Microsoft to focus heavily on HTML5 for IE9

Internet Explorer logoInternet Explorer 9 may get a beta release with a heavy HTML5 emphasis at Microsoft's MIX 2010 developer conference in mid-March, according to escaped details. Hinting that IE9 will have comprehensive support for HTML5 is a scheduled briefing at MIX 2010 titled "HTML5 Now: The Future of Web Markup Today." Opera Software’s Molly Holzschlag will present the party and has said to expect Microsoft to bring browser storage and other HTML5 features.

Another session will focus on scalable vector graphics (SVG), a technology supported by most other browsers and especially those that recognize HTML5. IE Senior Program Manager Patrick Dengler will be the head speaker at the talk, known as "Future of Vector Graphics for the Web."

Currently, IE8 gets HTML5 capabilities like plugin-free video playback and SVG only thanks to add-on features from third parties. Google's Chrome Frame is the most conspicuous example and inserts the web engine from Chrome on top of Microsoft's browser.

Microsoft's IE team has previously stressed higher JavaScript rendering speeds and CSS support. Standards support has been a talking point, but the company hasn't said how close it realistically expects to get in compatibility: its earliest version only scored 32 points on the well-known ACID3 standards test where browsers like Apple's Safari 4 are already known to get perfect scores.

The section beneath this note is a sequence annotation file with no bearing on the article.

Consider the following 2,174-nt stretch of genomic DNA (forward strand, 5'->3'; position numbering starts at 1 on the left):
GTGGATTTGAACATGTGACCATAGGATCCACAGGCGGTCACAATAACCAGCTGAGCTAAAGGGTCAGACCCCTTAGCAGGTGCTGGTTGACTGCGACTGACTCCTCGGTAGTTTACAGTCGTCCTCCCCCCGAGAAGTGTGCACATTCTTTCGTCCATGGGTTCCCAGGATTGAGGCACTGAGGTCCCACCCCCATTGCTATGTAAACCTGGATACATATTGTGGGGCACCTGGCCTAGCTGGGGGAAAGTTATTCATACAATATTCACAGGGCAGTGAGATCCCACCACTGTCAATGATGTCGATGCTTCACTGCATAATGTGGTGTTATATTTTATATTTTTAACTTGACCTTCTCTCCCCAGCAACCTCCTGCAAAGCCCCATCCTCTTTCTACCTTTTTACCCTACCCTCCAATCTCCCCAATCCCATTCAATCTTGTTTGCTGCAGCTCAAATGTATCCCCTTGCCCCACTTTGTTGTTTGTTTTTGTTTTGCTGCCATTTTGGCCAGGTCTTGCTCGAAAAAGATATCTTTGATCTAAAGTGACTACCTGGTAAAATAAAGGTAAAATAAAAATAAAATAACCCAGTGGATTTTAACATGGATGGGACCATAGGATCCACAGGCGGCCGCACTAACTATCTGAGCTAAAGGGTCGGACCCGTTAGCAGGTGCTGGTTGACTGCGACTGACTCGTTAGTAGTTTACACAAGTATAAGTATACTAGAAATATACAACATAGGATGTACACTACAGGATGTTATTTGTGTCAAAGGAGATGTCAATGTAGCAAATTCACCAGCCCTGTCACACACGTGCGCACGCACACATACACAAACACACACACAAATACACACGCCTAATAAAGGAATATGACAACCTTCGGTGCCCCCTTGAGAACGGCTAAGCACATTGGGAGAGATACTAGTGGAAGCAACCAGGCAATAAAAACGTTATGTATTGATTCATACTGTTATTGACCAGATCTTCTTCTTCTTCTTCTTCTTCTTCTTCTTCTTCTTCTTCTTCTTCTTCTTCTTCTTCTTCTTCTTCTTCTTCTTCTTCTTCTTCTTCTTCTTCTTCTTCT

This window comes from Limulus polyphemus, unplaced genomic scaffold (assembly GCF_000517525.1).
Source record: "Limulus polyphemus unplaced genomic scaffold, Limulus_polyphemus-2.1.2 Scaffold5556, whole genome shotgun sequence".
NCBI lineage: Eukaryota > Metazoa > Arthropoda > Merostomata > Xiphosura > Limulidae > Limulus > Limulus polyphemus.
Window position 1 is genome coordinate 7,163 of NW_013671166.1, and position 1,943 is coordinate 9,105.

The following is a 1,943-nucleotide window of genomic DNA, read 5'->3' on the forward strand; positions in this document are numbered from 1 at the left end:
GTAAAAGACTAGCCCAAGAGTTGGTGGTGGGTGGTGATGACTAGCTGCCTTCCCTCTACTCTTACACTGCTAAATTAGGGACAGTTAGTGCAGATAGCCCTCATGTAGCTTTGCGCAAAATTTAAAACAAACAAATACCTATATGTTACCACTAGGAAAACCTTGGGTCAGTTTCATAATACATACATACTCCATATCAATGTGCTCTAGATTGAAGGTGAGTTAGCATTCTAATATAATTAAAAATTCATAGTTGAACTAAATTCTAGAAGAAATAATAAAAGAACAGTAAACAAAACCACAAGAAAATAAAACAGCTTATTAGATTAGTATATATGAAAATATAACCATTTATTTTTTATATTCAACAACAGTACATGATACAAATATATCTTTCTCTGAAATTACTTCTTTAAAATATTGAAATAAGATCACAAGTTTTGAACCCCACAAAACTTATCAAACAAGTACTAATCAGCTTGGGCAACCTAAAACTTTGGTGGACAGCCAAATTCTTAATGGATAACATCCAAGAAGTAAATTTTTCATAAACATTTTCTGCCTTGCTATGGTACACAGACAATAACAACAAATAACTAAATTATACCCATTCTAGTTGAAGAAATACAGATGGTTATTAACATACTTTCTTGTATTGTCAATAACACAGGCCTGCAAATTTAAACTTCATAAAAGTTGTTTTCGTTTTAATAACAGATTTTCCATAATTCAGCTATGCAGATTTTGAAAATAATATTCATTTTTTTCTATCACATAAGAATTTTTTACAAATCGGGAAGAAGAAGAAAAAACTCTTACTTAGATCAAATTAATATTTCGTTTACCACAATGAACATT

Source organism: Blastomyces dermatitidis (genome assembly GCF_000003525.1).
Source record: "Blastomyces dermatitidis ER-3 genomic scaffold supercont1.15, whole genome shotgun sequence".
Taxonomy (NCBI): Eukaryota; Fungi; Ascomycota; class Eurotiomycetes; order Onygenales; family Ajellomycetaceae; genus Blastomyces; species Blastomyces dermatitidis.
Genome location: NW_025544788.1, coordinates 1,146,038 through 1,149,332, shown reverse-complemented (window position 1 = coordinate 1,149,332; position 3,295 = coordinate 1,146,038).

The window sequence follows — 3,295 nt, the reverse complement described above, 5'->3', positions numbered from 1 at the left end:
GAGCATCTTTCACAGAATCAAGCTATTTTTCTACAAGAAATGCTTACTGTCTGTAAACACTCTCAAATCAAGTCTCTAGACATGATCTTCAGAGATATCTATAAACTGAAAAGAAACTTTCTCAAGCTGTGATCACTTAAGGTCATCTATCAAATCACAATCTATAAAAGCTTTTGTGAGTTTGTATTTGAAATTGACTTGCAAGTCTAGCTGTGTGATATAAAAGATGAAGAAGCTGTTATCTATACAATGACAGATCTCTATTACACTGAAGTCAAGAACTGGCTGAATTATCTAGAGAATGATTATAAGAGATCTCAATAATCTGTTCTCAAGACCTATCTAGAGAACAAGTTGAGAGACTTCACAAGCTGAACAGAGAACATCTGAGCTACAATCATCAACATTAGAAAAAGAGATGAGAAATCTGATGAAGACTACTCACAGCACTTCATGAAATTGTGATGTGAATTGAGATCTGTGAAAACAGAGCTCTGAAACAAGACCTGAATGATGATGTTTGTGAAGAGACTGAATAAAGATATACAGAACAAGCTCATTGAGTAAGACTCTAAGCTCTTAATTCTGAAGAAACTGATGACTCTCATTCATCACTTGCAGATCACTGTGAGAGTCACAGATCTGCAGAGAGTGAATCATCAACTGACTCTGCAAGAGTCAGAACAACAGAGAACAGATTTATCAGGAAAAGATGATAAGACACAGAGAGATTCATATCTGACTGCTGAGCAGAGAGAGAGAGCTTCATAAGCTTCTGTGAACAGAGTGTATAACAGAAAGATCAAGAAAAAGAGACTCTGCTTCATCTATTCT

These changes should bring Microsoft's browser more in line with more modern competitors that include Safari as well as Chrome, Firefox and Opera, all of whom either already use a pre-final version of HTML5 or otherwise follow web standards more closely. Observers have often criticized Microsoft for being slow to adopt standards, as IE's presence on all Windows PCs means that developers often have to write with it in mind even when it produces errors or lacks certain features.

IE8 currently ships with Windows 7 systems but is only roughly current with features supported in 2007, including CSS 2.1 and a few HTML5 tools, mainly offline storage elements. Microsoft has usually justified the absence of modern features like HTML5 by claiming that they aren't finished and ratified by the W3C, which governs software on the web. The software giant has thus far only supported firmly set standards but has also been chastised for falling short of these in some areas as well.

Source: electronista

Tags: browsers, Microsoft

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